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My data contain several chip-seq results. I have the peaks called by MACS2.I wanted to only look at those peaks that their size is e.g 500bp to 1000bp. How can I separate those peaks efficiently?

I know one way is to take the peaks.xls file sort them based on the length column and take out the peaks less than 1kb. But I was looking for a more efficient way to do that. Any suggestion?

Many Thanks

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  • $\begingroup$ I would just write an R script or a Python to read the peaks and write those lines to new files according to their lengths. $\endgroup$
    – Phoenix Mu
    Jul 21 '20 at 21:37
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You can do it by awk.

awk -v OFS="\t" '{ if ( ($3-$2) >= 500 && ($3-$2) <= 1000) { print } }' in.bed > out.bed

Assuming there is no header.

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You can use rtracklayer from R bioconductor to import it, filter and do much more stuff, i use the code from this blog for importing the narrow bed file. Below I use an example file since you did not provide yours:

library(rtracklayer)
fl = "zas1_default_peaks.narrowPeak"

extraCols_narrowPeak <- c(signalValue = "numeric", pValue = "numeric",
                          qValue = "numeric", peak = "integer")
gr <- import(fl, format = "BED",
                        extraCols = extraCols_narrowPeak)

head(gr)

GRanges object with 6 ranges and 6 metadata columns:
      seqnames        ranges strand |                name     score signalValue
         <Rle>     <IRanges>  <Rle> |         <character> <numeric>   <numeric>
  [1] AB325691     8982-9219      * | zas1_default_peak_1        18     1.31697
  [2] AB325691   16685-18050      * | zas1_default_peak_2        59     1.51283
  [3]        I 101971-102188      * | zas1_default_peak_3        17     1.23717
  [4]        I 102390-103538      * | zas1_default_peak_4        19     1.24967
  [5]        I 152286-152496      * | zas1_default_peak_5        23     1.37631
  [6]        I 175025-175577      * | zas1_default_peak_6        69     1.62063
         pValue    qValue      peak
      <numeric> <numeric> <integer>
  [1]   3.37358   1.89101       146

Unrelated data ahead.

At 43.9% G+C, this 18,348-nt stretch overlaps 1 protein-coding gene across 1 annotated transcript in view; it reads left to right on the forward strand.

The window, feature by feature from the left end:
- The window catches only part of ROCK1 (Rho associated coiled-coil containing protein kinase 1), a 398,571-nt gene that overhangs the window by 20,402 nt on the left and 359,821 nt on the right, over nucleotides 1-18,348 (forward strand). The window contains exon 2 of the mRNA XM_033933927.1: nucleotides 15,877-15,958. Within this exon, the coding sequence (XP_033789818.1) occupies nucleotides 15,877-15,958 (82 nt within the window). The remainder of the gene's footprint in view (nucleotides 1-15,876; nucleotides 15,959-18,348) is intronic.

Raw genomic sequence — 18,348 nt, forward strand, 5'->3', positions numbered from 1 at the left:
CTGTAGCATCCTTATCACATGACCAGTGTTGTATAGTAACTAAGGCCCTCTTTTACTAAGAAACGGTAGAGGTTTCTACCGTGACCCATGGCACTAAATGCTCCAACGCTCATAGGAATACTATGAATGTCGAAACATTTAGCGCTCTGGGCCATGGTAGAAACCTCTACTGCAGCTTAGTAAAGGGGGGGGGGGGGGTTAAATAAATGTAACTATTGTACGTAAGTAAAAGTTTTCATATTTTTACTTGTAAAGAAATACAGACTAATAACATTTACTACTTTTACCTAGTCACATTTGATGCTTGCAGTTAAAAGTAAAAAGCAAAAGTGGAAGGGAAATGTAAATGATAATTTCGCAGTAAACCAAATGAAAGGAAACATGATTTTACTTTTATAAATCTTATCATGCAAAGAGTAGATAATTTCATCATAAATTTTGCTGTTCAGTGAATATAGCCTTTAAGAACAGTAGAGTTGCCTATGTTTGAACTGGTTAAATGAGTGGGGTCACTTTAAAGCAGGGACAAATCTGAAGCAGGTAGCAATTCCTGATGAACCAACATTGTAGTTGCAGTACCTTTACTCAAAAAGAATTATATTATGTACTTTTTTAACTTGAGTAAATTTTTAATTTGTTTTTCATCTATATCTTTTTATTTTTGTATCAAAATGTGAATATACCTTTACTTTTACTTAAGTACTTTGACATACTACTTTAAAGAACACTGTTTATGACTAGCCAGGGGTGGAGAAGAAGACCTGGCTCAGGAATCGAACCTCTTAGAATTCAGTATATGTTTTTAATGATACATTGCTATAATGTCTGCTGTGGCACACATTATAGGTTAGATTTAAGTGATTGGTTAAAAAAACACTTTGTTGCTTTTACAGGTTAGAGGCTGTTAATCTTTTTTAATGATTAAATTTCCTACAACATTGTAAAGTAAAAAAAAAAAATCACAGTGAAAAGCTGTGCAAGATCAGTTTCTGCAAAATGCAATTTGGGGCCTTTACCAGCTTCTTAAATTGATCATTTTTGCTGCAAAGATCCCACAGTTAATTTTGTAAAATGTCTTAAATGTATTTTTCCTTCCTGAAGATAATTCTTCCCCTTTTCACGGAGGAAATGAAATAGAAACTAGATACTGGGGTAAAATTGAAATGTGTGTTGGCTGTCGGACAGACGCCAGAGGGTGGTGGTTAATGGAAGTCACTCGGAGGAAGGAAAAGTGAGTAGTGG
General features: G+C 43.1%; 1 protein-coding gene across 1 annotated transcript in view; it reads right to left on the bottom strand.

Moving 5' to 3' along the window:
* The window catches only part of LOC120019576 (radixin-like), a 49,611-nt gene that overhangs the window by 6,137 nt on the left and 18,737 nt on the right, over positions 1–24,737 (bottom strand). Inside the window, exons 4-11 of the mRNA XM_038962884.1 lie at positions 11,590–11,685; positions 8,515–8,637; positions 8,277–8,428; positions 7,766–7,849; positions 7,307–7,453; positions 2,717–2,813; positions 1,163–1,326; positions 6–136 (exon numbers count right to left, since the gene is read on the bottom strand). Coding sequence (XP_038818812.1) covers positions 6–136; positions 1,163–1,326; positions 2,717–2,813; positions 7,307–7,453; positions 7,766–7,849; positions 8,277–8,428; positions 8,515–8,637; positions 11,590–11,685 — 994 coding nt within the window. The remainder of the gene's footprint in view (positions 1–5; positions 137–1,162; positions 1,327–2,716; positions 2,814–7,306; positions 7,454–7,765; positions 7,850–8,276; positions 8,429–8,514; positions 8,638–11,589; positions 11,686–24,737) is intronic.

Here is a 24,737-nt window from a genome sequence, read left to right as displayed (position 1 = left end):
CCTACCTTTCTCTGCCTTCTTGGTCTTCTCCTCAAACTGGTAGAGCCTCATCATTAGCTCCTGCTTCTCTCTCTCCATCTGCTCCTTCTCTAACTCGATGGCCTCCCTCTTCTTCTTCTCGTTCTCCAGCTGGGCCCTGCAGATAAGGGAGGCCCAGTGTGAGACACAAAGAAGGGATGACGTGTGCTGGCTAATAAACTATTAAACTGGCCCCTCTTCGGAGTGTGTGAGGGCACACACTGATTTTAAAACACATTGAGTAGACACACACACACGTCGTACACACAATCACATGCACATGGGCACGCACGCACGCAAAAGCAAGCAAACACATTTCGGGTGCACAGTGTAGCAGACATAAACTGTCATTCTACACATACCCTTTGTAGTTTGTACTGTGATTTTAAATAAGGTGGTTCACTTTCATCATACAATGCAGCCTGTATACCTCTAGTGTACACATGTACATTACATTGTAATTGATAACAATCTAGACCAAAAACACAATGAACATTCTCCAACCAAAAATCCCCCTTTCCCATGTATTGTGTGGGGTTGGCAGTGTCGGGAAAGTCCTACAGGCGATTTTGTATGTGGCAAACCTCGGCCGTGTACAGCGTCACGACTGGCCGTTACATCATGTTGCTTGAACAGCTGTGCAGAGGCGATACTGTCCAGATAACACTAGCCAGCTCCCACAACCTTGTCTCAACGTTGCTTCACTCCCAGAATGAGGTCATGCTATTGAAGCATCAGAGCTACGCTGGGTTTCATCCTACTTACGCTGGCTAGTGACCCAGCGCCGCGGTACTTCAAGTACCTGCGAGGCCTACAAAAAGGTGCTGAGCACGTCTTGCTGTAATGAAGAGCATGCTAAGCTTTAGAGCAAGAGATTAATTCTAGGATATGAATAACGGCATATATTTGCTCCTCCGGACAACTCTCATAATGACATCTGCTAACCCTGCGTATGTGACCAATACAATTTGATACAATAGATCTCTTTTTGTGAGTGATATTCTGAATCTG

[2]   8.12841   5.92232       419
  [3]   3.26012   1.79545        64
  [4]   3.47875   1.97673       708
  [5]   3.89921   2.32948       136
  [6]   9.34429    6.9608       374

The narrowBed and peaks.xls contains the same information. If you really really need to read in the xls, you can do:

library(GenomicRanges)
peaks = read.table("zas1_default_peaks.xls",comment="#",header=TRUE)
gr = makeGRangesFromDataFrame(peaks,keep.extra.columns=TRUE)

Once you have the genomic ranges object, filtering is the same:

 gr[width(gr)>500 & width(gr)<1000]
GRanges object with 208 ranges and 7 metadata columns:
        seqnames          ranges strand |    length abs_summit    pileup
           <Rle>       <IRanges>  <Rle> | <integer>  <integer> <numeric>
    [1]        I   175025-175577      * |       553     175399    186.99
    [2]        I   186807-187489      * |       683     187009    208.66
    [3]        I   339070-339700      * |       631     339258    222.91
    [4]        I   431557-432088      * |       532     431734    195.66
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  • $\begingroup$ Thank you so much for the answer. it works fine with narrow peaks and bed files but does not work with xls files. import function supports other formats like GFF,TwoBit, Wig, bedGRaph but not xls. $\endgroup$
    – Mariam
    Jul 22 '20 at 22:06
  • $\begingroup$ it contains the same information. I have edited my answer to show how u can do the import $\endgroup$
    – StupidWolf
    Jul 23 '20 at 8:11
  • $\begingroup$ Many Thanks, Is there any way to export the files as .xls to further analyze them using diffBind? $\endgroup$
    – Mariam
    Jul 23 '20 at 18:46

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